The Zimbabwean government has been taken to court over its failure to provide doctors working on the frontline of the Covid-19 pandemic with masks.
The Zimbabwe Association for Doctors for Human Rights (ZADHR) is seeking to compel the authorities urgently to provide personal protective equipment (PPE) for medical practitioners, warning that medics in the country’s troubled health sector will otherwise die.
“There are simply no adequate PPEs for health personnel working at public and private health facilities in the country. We attest to the shortages because we work there,” read the court application, seen by the Guardian.
“If no urgent steps are taken to address the shortcomings, the country will be caught unprepared to handle a possible escalation of the Covid-19 pandemic and many lives will be lost, sadly including the lives of those at the frontline.”
ZADHR said 1,500 staff working in public hospitals require at least three masks daily, a “luxury” that the government is failing to provide.
“Yet it is a necessity if we are to avert the Italian disaster, where a large number of health practitioners got infected through the provision of health services to patients,” the statement said.
Since Zimbabwe recorded its first positive case last month, testing has lagged behind. As of last Thursday, only 316 suspected cases had been tested for Covid-19.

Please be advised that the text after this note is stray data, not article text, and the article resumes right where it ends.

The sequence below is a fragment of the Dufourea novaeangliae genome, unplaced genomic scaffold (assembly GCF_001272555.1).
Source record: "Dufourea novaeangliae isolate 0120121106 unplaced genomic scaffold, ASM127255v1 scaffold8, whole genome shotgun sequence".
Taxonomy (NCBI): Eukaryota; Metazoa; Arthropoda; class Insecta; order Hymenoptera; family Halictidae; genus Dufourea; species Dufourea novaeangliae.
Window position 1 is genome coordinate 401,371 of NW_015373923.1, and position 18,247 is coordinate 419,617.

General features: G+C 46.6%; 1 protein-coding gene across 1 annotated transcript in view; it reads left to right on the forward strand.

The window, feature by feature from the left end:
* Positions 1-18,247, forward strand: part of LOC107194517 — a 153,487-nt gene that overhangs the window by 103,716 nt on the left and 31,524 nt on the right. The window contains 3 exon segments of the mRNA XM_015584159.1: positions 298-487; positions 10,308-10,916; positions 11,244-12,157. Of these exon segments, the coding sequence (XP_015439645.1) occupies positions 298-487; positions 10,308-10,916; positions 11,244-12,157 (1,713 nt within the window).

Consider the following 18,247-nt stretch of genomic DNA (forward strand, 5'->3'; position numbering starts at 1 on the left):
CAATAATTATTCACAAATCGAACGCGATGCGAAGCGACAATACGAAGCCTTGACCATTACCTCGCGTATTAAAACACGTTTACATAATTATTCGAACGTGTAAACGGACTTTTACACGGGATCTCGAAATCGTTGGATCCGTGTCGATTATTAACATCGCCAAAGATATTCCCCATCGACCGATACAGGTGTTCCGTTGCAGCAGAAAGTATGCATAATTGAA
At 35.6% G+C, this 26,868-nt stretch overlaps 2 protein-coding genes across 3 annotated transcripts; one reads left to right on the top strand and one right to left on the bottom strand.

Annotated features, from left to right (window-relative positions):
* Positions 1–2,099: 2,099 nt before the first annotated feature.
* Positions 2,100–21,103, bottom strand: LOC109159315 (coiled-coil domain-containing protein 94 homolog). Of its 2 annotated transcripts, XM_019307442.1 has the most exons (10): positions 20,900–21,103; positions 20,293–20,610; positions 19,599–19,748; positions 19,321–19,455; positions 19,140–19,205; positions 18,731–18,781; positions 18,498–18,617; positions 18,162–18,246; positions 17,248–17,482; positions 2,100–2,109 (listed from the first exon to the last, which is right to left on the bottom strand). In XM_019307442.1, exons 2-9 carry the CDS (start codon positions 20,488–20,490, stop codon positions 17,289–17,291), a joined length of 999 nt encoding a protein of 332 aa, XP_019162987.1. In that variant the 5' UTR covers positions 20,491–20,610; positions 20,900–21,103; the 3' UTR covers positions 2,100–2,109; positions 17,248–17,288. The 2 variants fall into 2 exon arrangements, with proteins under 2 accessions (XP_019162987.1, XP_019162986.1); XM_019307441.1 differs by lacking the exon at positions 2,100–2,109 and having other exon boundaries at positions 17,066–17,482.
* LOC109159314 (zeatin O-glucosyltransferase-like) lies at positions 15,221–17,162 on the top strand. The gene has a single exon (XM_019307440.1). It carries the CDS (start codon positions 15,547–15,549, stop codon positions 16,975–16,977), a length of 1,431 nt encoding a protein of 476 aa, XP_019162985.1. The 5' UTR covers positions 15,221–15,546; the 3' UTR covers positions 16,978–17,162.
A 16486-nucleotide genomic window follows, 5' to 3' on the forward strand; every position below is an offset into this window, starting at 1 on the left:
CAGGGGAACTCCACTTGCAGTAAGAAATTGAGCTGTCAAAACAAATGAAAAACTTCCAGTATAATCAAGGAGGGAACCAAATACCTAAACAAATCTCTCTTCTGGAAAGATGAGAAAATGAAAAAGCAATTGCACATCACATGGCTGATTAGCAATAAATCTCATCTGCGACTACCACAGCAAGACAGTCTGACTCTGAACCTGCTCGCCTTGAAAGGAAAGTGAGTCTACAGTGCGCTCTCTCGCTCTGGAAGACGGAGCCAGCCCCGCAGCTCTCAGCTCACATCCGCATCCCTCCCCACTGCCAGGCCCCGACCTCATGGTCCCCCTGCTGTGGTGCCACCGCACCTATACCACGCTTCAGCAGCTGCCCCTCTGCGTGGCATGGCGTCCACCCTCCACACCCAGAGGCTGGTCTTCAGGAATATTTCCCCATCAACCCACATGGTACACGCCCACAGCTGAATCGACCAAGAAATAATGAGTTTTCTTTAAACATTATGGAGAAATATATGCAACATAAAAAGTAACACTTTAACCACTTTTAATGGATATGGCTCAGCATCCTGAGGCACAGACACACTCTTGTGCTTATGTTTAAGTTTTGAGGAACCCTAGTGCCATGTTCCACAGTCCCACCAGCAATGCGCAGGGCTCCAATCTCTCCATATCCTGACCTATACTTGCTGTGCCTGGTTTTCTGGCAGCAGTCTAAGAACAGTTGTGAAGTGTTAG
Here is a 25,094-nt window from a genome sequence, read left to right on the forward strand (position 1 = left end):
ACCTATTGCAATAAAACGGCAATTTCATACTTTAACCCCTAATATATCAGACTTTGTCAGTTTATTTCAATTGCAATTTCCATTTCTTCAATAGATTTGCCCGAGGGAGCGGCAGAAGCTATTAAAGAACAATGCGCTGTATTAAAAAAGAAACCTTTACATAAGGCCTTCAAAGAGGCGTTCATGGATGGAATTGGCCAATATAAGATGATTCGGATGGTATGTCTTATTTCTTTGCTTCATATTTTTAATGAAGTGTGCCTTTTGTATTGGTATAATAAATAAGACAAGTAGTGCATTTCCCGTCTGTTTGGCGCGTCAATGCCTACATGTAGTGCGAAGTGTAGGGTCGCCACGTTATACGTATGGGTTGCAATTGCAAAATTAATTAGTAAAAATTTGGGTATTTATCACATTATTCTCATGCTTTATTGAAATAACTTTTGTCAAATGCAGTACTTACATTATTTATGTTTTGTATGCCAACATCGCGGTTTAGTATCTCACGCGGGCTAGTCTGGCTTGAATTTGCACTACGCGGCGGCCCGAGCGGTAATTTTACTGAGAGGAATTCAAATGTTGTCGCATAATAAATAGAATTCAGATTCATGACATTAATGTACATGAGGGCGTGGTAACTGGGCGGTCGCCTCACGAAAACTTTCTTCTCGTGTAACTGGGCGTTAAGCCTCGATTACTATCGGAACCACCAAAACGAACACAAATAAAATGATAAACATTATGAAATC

According to the health ministry, Zimbabwe has recorded 10 positive cases, including one death – that of Zororo Makamba, a prominent television journalist. With kits unavailable, neither doctors nor suspected sufferers are being tested. Many cases are being turned away from Wilkins hospital, Harare’s main isolation facility.
The latest move comes after junior doctors and nurses went on strike a fortnight ago in protest over the lack of PPE.
A fortnight ago, Zimbabwe received a donation from the Jack Ma Foundation that included 200,000 tests, 100,000 face masks and 10,000 protective suits, but the equipment is not enough for the country’s health personnel.
Tapiwa Mungofa, treasurer of the Zimbabwe Hospital Doctors Association, said hospitals had entered emergency mode.
“Only a few doctors, especially those with their own transport and those who reside at the hospitals, are reporting for duty,” Mungofa said.
Zimbabwe’s health sector has been crippled since last year after months of strikes over poor working conditions, with doctors claiming that patients were dying due to lack of medical supplies.
Zimbabwe’s once vibrant health delivery system has collapsed over the past two decades, largely due to an economic crisis. This has raised doubts over the country’s ability to cope with the coronavirus pandemic.
In January, doctors ended the months-long strike when billionaire Strive Masiyiwa intervened, offering to pay salaries for more than 2,000 medical personnel for six months.